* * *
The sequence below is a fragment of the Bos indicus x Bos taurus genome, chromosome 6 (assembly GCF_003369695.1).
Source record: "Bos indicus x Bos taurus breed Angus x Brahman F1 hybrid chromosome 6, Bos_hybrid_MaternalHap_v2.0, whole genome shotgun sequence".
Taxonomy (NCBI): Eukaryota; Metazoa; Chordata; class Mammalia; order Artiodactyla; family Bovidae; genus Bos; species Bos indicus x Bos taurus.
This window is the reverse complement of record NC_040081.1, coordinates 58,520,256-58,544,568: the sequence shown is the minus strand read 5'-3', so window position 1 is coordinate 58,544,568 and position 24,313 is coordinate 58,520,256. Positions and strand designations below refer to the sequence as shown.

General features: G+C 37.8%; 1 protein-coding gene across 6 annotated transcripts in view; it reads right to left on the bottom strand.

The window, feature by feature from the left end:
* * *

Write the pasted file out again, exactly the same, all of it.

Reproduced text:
The sequence below is a fragment of the Bos indicus x Bos taurus genome, chromosome 6 (assembly GCF_003369695.1).
Source record: "Bos indicus x Bos taurus breed Angus x Brahman F1 hybrid chromosome 6, Bos_hybrid_MaternalHap_v2.0, whole genome shotgun sequence".
Taxonomy (NCBI): Eukaryota; Metazoa; Chordata; class Mammalia; order Artiodactyla; family Bovidae; genus Bos; species Bos indicus x Bos taurus.
This window is the reverse complement of record NC_040081.1, coordinates 58,520,256-58,544,568: the sequence shown is the minus strand read 5'-3', so window position 1 is coordinate 58,544,568 and position 24,313 is coordinate 58,520,256. Positions and strand designations below refer to the sequence as shown.

General features: G+C 37.8%; 1 protein-coding gene across 6 annotated transcripts in view; it reads right to left on the bottom strand.

The window, feature by feature from the left end: